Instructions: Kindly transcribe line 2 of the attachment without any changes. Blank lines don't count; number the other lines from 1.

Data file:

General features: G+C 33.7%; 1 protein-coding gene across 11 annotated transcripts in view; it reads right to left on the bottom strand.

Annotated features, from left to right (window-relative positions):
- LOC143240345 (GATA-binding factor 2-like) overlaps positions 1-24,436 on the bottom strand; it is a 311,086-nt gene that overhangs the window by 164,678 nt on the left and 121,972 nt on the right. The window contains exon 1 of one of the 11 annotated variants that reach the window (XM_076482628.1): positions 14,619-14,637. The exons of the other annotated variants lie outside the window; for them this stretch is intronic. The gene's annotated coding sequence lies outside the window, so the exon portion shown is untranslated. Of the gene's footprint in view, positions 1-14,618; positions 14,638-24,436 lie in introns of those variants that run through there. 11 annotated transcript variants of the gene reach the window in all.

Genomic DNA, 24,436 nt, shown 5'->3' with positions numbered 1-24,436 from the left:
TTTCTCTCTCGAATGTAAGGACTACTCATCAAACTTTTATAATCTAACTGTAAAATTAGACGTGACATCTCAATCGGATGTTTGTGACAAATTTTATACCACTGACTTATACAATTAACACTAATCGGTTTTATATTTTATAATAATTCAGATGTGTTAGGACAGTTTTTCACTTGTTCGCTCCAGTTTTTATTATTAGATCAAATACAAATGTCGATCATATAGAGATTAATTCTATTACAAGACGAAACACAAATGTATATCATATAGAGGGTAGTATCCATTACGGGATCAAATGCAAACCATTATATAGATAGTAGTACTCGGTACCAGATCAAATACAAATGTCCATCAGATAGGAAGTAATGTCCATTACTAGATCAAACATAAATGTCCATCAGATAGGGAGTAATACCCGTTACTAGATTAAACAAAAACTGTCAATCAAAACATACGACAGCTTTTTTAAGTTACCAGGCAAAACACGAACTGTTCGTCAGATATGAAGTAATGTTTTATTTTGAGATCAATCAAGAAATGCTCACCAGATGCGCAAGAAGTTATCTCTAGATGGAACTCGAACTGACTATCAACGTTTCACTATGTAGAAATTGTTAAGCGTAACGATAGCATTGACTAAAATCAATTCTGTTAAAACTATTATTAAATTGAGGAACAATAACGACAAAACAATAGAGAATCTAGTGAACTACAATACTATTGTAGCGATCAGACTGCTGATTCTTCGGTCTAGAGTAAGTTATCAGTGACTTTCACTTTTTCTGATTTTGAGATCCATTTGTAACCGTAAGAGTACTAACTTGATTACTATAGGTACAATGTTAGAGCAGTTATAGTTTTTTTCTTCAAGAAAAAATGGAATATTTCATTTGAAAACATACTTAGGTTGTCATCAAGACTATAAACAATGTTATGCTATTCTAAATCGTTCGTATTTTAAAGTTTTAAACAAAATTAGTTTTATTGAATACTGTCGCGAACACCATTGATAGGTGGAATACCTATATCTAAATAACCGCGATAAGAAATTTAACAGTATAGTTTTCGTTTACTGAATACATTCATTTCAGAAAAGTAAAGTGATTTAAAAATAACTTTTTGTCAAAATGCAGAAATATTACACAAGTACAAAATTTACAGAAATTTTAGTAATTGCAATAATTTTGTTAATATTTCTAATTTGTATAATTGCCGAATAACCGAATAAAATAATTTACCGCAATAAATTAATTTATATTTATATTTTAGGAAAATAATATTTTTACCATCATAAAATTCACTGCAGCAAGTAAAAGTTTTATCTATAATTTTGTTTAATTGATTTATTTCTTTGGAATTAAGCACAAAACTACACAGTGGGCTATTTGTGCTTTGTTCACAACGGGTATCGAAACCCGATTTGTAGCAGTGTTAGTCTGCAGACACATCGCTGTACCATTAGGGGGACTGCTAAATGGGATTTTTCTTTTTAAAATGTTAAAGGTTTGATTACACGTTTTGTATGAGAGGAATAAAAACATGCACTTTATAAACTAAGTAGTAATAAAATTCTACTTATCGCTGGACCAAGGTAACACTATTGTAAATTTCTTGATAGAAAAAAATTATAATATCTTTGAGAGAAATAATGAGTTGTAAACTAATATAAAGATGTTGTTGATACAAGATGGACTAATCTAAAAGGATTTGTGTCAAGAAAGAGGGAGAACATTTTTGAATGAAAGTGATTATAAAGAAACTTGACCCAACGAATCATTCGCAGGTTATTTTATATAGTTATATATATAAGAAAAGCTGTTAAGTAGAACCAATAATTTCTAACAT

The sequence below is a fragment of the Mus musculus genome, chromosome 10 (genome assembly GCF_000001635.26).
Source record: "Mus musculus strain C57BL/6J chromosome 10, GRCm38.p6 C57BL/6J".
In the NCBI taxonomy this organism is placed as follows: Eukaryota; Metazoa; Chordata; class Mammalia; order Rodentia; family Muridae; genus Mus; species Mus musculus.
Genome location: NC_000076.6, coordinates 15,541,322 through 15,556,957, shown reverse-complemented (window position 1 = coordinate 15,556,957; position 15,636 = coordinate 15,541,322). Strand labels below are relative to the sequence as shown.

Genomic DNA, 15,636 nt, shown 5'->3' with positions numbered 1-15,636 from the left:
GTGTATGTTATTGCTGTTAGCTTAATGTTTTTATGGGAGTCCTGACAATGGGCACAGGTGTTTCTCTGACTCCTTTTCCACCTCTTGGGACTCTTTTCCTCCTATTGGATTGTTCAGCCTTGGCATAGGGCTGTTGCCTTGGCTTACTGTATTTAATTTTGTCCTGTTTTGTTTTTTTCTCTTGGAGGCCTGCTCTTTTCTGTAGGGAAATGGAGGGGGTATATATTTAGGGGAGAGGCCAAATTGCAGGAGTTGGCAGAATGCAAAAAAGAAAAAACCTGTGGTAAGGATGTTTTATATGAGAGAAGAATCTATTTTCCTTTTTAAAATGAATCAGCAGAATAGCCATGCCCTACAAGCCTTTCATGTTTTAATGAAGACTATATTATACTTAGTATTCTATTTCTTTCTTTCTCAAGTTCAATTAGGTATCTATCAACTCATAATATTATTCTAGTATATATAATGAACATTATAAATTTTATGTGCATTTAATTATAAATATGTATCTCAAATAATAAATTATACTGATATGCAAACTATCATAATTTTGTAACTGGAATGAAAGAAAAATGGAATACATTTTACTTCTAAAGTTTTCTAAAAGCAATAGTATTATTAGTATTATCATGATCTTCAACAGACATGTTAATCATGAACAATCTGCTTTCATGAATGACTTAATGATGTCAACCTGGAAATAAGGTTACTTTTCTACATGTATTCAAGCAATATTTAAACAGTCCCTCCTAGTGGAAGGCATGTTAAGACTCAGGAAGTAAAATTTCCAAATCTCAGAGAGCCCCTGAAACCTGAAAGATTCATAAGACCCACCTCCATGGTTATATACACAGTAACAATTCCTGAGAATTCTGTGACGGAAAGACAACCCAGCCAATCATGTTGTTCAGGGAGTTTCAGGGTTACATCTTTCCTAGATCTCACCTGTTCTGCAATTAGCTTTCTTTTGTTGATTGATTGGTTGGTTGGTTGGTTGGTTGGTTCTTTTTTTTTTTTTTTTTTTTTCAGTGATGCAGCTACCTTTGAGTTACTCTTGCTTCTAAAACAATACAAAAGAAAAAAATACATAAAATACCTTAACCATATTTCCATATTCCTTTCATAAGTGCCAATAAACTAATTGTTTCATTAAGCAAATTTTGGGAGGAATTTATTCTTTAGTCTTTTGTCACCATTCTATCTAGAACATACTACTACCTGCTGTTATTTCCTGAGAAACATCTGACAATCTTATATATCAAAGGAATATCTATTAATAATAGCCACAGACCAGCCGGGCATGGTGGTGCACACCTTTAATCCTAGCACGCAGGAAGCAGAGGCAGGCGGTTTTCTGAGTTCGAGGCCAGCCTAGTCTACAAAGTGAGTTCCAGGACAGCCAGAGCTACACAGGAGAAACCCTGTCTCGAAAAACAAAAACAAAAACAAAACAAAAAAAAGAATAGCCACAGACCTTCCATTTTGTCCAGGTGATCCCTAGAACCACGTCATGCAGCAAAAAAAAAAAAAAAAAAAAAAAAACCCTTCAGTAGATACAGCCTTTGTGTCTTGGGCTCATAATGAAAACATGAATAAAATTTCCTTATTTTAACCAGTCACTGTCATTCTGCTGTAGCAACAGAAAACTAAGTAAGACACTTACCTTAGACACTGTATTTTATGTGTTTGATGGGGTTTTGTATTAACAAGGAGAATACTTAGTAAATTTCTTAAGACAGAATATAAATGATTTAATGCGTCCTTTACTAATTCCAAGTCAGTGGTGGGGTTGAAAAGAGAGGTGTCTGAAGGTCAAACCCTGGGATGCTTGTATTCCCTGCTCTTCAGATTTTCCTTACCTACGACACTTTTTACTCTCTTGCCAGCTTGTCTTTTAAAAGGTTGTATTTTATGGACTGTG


Annotated features, from left to right (window-relative positions):